Woman as Reason
Roe v. Wade 30 years later, the limits of political emancipation
by Maya Jhansi
The war has served well as a distraction from the
ambitious and alarming attack on women's reproductive freedom issued by the U.S.
Senate on March 13. With a vote of 64 to 33, the Senate passed the
so-called "Partial-Birth Abortion Ban Act of 2003." This bill is
a well-calculated strike at Roe v. Wade on its 30th anniversary.
Essentially, the bill criminalizes a medical procedure
called dilation and extraction used for some second trimester abortions.
The term "partial birth abortion" is not recognized by the medical
community. It is a deceptive description designed to garner support for
the criminalization of a safe medical procedure. The American Medical
Association as well as most other medical organizations are against such bans.
The American College of Obstetricians and Gynecologists describes so-called
"partial-birth abortion" bans as "an inappropriate, ill-advised
and dangerous intervention into medical decision making." To make
matters worse, the federal ban makes NO EXCEPTION FOR THE HEALTH OF THE WOMAN.
The timing is revealing. While the world watches the war
on Iraq with horror, the right wing is busy pushing through its reactionary
agenda at home. The hypocrisy of this is too raw to bear: war hawks waxing
sentimental over "the unborn" while they wreak death and destruction
on thousands of living souls.
THE RISE OF THE RIGHT
However, though the war is serving Bush as a war of
distraction from the crises at home, it does not explain the victories of the
Right when it comes to women's reproductive freedom. While this federal
ban is the latest and perhaps most ambitious legislative victory, the arena
where the Right has gained the most ground is morality. Over the last
three decades, the right wing has succeeded in demonizing, not only abortion,
but women, especially poor and Black women. It has gained, in effect,
control over the paramaters of discourse about abortion with the basic
assumption that women cannot be trusted to make moral decisions about their
The Right has learned a lot from freedom movements in
this country, particularly the Civil Rights Movement. It mobilizes support by
drawing on moral arguments, religion, philosophy and history. It's true
that their most fanatical supporters bomb clinics and kill doctors, and the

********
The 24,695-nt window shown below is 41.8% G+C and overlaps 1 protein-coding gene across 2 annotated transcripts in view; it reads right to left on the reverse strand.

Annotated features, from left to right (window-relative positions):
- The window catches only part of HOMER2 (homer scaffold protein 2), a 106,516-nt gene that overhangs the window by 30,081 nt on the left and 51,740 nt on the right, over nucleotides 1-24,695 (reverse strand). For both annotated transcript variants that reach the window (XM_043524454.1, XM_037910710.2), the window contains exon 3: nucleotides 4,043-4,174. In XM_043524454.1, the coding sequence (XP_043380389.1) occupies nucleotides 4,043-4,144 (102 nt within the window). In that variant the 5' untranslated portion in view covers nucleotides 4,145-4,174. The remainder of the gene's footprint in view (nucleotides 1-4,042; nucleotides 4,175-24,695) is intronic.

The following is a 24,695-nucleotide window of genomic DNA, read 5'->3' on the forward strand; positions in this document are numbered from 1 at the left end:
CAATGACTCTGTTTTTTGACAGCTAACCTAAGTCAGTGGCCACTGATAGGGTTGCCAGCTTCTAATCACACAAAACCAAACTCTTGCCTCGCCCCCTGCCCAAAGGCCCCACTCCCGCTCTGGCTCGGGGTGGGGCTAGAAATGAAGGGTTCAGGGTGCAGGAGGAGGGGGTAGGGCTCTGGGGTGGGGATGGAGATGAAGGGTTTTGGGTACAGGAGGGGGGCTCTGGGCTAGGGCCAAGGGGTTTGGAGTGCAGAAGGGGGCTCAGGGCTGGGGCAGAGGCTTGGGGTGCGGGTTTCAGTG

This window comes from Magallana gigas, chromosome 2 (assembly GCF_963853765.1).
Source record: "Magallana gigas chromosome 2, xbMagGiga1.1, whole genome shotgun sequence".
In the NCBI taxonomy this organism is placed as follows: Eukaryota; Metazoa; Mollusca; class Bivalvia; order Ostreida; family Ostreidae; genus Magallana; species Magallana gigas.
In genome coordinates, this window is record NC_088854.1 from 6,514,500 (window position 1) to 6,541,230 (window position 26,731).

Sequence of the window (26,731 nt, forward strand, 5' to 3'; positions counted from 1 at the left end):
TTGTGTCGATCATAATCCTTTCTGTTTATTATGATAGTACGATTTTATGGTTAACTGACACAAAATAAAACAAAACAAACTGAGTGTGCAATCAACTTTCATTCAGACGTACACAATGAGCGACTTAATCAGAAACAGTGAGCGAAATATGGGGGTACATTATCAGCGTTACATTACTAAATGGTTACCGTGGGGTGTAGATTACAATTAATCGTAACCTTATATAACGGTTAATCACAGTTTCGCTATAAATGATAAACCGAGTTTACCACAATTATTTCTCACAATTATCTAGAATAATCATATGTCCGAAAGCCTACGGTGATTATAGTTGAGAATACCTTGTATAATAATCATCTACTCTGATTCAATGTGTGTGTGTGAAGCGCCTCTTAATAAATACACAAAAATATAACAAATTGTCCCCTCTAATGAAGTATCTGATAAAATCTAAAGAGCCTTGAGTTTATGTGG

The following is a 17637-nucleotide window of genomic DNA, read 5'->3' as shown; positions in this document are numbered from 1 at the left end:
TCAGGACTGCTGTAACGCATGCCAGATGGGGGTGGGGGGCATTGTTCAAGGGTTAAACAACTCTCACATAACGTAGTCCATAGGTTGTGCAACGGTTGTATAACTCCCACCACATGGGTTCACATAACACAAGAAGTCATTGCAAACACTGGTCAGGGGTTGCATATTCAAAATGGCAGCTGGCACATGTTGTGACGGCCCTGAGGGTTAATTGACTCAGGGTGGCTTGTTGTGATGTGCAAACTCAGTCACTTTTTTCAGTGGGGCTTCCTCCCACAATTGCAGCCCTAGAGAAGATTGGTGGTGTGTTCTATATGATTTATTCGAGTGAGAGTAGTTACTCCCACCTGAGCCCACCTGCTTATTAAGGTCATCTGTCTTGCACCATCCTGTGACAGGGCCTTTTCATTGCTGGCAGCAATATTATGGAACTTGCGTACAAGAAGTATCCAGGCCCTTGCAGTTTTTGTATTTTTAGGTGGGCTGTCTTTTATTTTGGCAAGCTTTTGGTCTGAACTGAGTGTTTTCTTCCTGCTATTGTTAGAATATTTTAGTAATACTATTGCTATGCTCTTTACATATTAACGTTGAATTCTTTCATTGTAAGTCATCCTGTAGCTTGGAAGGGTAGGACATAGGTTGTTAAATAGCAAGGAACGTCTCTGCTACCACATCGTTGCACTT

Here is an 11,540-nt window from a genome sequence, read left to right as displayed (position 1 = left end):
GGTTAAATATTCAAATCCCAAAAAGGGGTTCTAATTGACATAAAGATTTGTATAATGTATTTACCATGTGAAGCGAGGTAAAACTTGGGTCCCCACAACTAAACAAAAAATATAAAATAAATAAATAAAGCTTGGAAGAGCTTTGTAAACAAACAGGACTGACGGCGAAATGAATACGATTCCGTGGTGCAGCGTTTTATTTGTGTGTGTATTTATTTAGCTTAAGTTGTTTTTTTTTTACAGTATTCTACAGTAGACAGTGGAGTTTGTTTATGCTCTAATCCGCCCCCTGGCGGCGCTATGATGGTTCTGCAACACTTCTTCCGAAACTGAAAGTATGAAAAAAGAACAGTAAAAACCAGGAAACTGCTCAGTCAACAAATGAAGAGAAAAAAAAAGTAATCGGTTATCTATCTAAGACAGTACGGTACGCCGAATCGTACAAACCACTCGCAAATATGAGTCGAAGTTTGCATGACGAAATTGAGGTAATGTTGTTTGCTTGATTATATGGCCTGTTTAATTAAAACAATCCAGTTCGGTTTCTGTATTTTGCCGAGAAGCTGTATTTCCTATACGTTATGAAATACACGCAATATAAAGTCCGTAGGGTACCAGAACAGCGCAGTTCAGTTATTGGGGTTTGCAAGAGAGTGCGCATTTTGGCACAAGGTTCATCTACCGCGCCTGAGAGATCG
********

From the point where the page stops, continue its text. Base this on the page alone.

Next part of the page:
so-called "moderate" supporters cover for them. But, this is not what
explains the Right's victories. Indeed, the Right has been known to invoke the
memory of Martin Luther King Jr. (nevermind that he was actually pro-choice and,
of course, against mindless violence) to give their "movement" the
semblance of ethical content.
The women's movement has gone the exact opposite way,
towards pragmatism and an almost exclusive focus on electoral politics. Because
the feminist movement has so narrowed its vision and focus to abortion
legislation, it has not provided a viable vision to counter the lies and
misinformation of the Right. The women's movement has all but ceded the moral
ground to the Right.
Partly, as many women of color have noted, this comes
from a narrowing of the movement to the single issue of abortion rights. This
left to the side other realities specific to poor, working-class and minority
women, such as forced sterilization in the 1970s, so-called population control
today, lack of birth control and lack of primary health care. Many poor women
are denied the "right" to be mothers and to have a family. By leaving
out the concerns of women of color and poor women, the abortion rights movement
narrowed its liberatory vision–and thus lost moral ground.
The movement has also left to the side the larger
philosophical questions around women's reproductive lives, questions about
meaning, existence, human relationships, sexual intimacy. For example, such
concepts as "choice" and "self-determination" are taken for
granted, without working out their emancipatory connotations. What does
self-determination mean, outside of a vision of social transformation? What does
"choice" mean in, for example, a context in which economic degradation
makes abortion not a "choice" but an exigency?
Beyond political emancipation
I recently read an article by a libertarian who argued
the pro-choice position by exalting the rights of women as autonomous
individuals over the rights of the fetus, which is neither autonomous nor an
individual. It seems to me the current women's movement has not gone beyond
this, even though women have been the greatest critics of bourgeois
The fact is that the political emancipation of women in
the U.S., hard-fought and important as it is, has always been incomplete and
limited. In many countries around the world that profess to be
democracies, women's lives are circumscribed by personal codes and family
laws–often created to appease fundamentalists–which exempt women from the
rights accorded to "individuals." The issue of abortion in the U.S.
serves this same function.
Women need a world in which they can make meaningful
decisions about their bodies and minds. Roe v. Wade itself rode the waves
of a women's movement that called for a freedom beyond political emancipation.
The transformation of alienated social relationships, not only between humans
but also between humans and nature, is as necessary to the freedom to choose as
access to safe and legal abortion. While it is important to fight to keep
abortion safe and legal, it is time to start asking why we keep having to do so
over and over again.
Published by News and Letters Committees